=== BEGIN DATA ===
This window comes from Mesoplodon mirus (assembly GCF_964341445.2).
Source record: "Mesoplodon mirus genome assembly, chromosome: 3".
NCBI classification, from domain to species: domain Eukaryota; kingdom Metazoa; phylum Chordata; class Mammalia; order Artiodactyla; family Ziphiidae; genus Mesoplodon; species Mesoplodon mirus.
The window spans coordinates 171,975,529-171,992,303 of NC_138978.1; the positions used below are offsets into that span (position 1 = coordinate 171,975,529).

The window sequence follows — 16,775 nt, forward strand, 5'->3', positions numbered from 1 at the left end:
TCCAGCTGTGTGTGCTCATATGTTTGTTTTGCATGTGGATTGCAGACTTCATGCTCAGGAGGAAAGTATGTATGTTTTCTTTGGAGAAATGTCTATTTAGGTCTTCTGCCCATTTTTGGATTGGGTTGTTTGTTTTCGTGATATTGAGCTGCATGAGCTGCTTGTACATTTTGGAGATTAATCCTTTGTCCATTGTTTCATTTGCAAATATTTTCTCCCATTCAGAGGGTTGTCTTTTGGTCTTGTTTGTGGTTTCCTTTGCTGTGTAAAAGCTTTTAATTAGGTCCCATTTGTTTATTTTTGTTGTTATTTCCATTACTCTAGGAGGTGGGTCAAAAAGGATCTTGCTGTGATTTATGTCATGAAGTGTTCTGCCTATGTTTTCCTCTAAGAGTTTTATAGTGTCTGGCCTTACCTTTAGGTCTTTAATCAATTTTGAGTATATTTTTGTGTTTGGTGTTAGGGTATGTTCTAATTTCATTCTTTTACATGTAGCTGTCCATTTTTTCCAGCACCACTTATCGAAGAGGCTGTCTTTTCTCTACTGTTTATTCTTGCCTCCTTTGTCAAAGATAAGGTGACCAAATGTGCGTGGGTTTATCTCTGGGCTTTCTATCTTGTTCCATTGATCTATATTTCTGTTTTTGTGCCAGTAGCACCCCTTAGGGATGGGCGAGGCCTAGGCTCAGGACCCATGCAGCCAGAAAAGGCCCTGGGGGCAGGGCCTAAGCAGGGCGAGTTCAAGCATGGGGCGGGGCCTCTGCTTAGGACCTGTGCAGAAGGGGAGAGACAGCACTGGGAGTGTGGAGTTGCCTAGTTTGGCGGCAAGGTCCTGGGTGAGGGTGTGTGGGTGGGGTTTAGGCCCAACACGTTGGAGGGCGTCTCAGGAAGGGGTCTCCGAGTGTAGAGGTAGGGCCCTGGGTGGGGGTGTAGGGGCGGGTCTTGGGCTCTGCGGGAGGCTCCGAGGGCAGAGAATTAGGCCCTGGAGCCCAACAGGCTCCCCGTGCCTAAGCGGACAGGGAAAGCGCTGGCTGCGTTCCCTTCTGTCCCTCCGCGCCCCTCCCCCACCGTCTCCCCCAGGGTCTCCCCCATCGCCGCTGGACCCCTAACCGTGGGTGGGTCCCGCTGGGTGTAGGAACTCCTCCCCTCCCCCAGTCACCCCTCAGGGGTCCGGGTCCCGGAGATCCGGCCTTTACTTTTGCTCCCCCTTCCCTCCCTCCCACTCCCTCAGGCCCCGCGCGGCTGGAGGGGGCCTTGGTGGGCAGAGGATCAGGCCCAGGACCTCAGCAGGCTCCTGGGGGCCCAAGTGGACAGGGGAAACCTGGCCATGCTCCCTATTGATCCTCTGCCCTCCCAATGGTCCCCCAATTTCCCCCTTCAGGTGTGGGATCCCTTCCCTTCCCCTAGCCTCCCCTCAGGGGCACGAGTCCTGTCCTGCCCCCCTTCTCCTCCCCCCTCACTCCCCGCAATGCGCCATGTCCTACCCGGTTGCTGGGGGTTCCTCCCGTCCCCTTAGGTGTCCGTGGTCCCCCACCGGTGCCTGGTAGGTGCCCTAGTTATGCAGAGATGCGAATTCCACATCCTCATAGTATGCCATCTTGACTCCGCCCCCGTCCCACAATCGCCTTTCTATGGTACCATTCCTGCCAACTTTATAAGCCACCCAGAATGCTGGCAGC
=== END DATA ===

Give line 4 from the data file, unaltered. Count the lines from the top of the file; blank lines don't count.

The window spans coordinates 171,975,529-171,992,303 of NC_138978.1; the positions used below are offsets into that span (position 1 = coordinate 171,975,529).